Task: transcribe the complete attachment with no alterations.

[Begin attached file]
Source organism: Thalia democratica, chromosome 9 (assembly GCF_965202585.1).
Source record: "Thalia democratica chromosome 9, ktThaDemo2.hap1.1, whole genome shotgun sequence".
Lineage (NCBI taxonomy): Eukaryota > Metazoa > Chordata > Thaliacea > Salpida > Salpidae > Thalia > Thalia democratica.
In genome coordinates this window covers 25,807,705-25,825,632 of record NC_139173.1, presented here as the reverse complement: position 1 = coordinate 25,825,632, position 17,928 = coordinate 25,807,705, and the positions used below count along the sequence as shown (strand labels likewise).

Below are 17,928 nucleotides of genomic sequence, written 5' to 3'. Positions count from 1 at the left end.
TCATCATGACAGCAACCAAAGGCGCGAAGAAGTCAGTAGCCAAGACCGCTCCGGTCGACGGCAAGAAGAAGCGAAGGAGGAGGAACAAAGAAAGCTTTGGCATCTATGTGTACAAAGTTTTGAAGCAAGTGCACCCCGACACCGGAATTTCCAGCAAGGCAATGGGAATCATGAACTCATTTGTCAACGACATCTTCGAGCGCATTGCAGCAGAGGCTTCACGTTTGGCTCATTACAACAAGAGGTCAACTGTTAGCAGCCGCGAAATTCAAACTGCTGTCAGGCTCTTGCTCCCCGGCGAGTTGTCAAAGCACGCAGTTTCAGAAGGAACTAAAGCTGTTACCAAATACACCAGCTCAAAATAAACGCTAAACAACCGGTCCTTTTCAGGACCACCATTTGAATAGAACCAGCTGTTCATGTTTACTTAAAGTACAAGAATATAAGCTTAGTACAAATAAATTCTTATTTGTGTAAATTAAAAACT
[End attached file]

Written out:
Source organism: Thalia democratica, chromosome 9 (assembly GCF_965202585.1).
Source record: "Thalia democratica chromosome 9, ktThaDemo2.hap1.1, whole genome shotgun sequence".
Lineage (NCBI taxonomy): Eukaryota > Metazoa > Chordata > Thaliacea > Salpida > Salpidae > Thalia > Thalia democratica.
In genome coordinates this window covers 25,807,705-25,825,632 of record NC_139173.1, presented here as the reverse complement: position 1 = coordinate 25,825,632, position 17,928 = coordinate 25,807,705, and the positions used below count along the sequence as shown (strand labels likewise).

Below are 17,928 nucleotides of genomic sequence, written 5' to 3'. Positions count from 1 at the left end.
TCATCATGACAGCAACCAAAGGCGCGAAGAAGTCAGTAGCCAAGACCGCTCCGGTCGACGGCAAGAAGAAGCGAAGGAGGAGGAACAAAGAAAGCTTTGGCATCTATGTGTACAAAGTTTTGAAGCAAGTGCACCCCGACACCGGAATTTCCAGCAAGGCAATGGGAATCATGAACTCATTTGTCAACGACATCTTCGAGCGCATTGCAGCAGAGGCTTCACGTTTGGCTCATTACAACAAGAGGTCAACTGTTAGCAGCCGCGAAATTCAAACTGCTGTCAGGCTCTTGCTCCCCGGCGAGTTGTCAAAGCACGCAGTTTCAGAAGGAACTAAAGCTGTTACCAAATACACCAGCTCAAAATAAACGCTAAACAACCGGTCCTTTTCAGGACCACCATTTGAATAGAACCAGCTGTTCATGTTTACTTAAAGTACAAGAATATAAGCTTAGTACAAATAAATTCTTATTTGTGTAAATTAAAAACT